It is also exciting that Moscow residents are looking towards the future, they are open and ready for tech-savvy innovations. For example, Moscow has large Wi-Fi coverage in public areas - 30,000 free Wi-Fi hotspots. Not to mention that the Wi-Fi system of Moscow’s metro is the only one in the world that provides internet access in the tunnels. Every day, we register over 2.5 million connections.
It is exciting to see the actual results of your work. When implementing the Moscow Online School project, which unified 980,000 pupils and 65,000 teachers through a unified e-learning platform. We didn’t even expect that in less than one year, we'd see 15 percent growth of academic progress in the schools participating in the experiment.
Development of new technology is always intertwined with facing new threats to information security. And data security is one of the main concerns for the whole global society. In order to withstand potential challenges, measures for guarantying data security should be taken at least on three levels: federal, local and personal.
First of all, digitisation and automation of public services is carried out in accordance with the strict information security regulations measures, and is controlled at the federal level. FSTEC of Russia and the Federal Security Service of Russia are legally obliged to protect information during all the stages of its processing.
For Moscow IT Department, information security is of utmost importance at all stages of the data lifecycle, from collecting to further exploitation. This applies to all levels of information systems: network infrastructure, virtual environment, application software, as well as a number of activities, such as vulnerability analysis and penetration tests. It is an ongoing process, as every day, we identify new threats to information security which require constant monitoring and prompt response.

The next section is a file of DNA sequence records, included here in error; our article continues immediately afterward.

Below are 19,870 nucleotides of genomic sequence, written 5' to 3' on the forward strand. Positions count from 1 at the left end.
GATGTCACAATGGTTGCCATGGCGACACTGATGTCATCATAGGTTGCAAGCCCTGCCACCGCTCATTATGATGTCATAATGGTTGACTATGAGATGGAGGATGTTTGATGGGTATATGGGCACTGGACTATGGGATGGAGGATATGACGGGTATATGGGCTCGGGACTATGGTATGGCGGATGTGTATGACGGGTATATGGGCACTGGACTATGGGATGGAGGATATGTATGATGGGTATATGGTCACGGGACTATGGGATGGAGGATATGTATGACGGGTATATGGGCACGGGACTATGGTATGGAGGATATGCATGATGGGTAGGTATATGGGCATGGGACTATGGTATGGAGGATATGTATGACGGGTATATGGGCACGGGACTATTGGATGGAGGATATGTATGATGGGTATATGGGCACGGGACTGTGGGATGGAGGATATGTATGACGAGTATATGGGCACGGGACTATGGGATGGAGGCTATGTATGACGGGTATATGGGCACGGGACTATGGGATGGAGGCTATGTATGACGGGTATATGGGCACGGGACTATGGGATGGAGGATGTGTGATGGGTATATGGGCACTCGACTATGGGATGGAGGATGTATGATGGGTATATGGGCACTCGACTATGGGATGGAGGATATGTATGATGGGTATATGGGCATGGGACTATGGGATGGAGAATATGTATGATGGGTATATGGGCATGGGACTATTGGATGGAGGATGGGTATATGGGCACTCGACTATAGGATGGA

The data protection system of data processing centres in Moscow has multi-level protection. To ensure information security, Moscow uses the most modern and efficient methods to combat cyber threats. It helps prevent targeted information attacks on information systems of city services and combat fraudulent activities and unauthorised access to city information systems.
Here in Moscow, we try to use all the leading approaches in terms of data security and that is why in November 2017, we implemented blockchain into Active Citizen, an e-voting platform designed to allow citizens to directly weigh in on non-political matters like setting speed limits, plotting bus routes, and naming subway stations. Not only it makes the processes transparent, but secure as well in terms of data.
Besides, in March 2018 we have created blockchain-powered service for digital meetings among neighbours. In practice, it means that you do not need to be physically present when need to have a local meeting in order to discuss house management issues, like installing a driveway access gates to the yard or hiring a new doorkeeper.
As can be seen from the conversation, with such initiatives and active participation of its citizens, Moscow could soon be the model for others to follow while planning for a smart city.